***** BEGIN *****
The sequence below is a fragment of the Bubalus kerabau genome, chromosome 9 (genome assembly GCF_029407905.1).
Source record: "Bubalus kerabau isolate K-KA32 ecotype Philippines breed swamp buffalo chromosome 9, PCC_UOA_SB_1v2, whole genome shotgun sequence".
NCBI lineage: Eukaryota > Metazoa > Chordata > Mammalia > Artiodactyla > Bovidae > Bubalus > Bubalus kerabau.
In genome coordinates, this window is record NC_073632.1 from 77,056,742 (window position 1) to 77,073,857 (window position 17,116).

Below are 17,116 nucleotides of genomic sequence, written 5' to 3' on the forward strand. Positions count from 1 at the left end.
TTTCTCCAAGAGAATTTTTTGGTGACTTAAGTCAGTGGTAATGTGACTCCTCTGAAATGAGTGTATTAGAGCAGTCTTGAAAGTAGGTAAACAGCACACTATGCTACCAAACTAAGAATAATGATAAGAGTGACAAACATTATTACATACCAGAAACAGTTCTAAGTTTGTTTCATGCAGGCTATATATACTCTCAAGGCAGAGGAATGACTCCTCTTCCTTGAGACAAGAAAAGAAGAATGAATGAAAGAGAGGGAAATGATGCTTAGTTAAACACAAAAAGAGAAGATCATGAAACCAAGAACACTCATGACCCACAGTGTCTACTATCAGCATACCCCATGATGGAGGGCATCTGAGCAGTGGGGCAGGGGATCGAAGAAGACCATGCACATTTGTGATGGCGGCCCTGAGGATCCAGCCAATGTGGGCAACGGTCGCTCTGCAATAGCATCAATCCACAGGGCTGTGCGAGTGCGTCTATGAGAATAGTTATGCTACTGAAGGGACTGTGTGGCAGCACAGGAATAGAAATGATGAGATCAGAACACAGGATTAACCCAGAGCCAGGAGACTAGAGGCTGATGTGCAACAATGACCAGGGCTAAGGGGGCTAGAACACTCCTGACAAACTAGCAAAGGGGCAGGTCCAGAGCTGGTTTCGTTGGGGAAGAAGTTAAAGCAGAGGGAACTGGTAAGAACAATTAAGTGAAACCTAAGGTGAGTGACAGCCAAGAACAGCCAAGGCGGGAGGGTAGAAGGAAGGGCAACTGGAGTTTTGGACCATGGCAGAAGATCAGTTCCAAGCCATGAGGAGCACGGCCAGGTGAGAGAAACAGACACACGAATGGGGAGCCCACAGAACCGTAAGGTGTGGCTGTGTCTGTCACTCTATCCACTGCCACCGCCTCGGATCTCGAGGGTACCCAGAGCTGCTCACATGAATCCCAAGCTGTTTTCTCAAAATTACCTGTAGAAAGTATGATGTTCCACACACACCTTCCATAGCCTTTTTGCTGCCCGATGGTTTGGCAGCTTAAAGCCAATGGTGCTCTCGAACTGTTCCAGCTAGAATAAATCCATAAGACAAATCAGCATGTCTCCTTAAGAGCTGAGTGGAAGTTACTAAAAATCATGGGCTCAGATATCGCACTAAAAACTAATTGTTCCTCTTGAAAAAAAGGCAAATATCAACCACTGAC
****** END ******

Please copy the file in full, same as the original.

The sequence below is a fragment of the Bubalus kerabau genome, chromosome 9 (genome assembly GCF_029407905.1).
Source record: "Bubalus kerabau isolate K-KA32 ecotype Philippines breed swamp buffalo chromosome 9, PCC_UOA_SB_1v2, whole genome shotgun sequence".
NCBI lineage: Eukaryota > Metazoa > Chordata > Mammalia > Artiodactyla > Bovidae > Bubalus > Bubalus kerabau.
In genome coordinates, this window is record NC_073632.1 from 77,056,742 (window position 1) to 77,073,857 (window position 17,116).

Below are 17,116 nucleotides of genomic sequence, written 5' to 3' on the forward strand. Positions count from 1 at the left end.
TTTCTCCAAGAGAATTTTTTGGTGACTTAAGTCAGTGGTAATGTGACTCCTCTGAAATGAGTGTATTAGAGCAGTCTTGAAAGTAGGTAAACAGCACACTATGCTACCAAACTAAGAATAATGATAAGAGTGACAAACATTATTACATACCAGAAACAGTTCTAAGTTTGTTTCATGCAGGCTATATATACTCTCAAGGCAGAGGAATGACTCCTCTTCCTTGAGACAAGAAAAGAAGAATGAATGAAAGAGAGGGAAATGATGCTTAGTTAAACACAAAAAGAGAAGATCATGAAACCAAGAACACTCATGACCCACAGTGTCTACTATCAGCATACCCCATGATGGAGGGCATCTGAGCAGTGGGGCAGGGGATCGAAGAAGACCATGCACATTTGTGATGGCGGCCCTGAGGATCCAGCCAATGTGGGCAACGGTCGCTCTGCAATAGCATCAATCCACAGGGCTGTGCGAGTGCGTCTATGAGAATAGTTATGCTACTGAAGGGACTGTGTGGCAGCACAGGAATAGAAATGATGAGATCAGAACACAGGATTAACCCAGAGCCAGGAGACTAGAGGCTGATGTGCAACAATGACCAGGGCTAAGGGGGCTAGAACACTCCTGACAAACTAGCAAAGGGGCAGGTCCAGAGCTGGTTTCGTTGGGGAAGAAGTTAAAGCAGAGGGAACTGGTAAGAACAATTAAGTGAAACCTAAGGTGAGTGACAGCCAAGAACAGCCAAGGCGGGAGGGTAGAAGGAAGGGCAACTGGAGTTTTGGACCATGGCAGAAGATCAGTTCCAAGCCATGAGGAGCACGGCCAGGTGAGAGAAACAGACACACGAATGGGGAGCCCACAGAACCGTAAGGTGTGGCTGTGTCTGTCACTCTATCCACTGCCACCGCCTCGGATCTCGAGGGTACCCAGAGCTGCTCACATGAATCCCAAGCTGTTTTCTCAAAATTACCTGTAGAAAGTATGATGTTCCACACACACCTTCCATAGCCTTTTTGCTGCCCGATGGTTTGGCAGCTTAAAGCCAATGGTGCTCTCGAACTGTTCCAGCTAGAATAAATCCATAAGACAAATCAGCATGTCTCCTTAAGAGCTGAGTGGAAGTTACTAAAAATCATGGGCTCAGATATCGCACTAAAAACTAATTGTTCCTCTTGAAAAAAAGGCAAATATCAACCACTGAC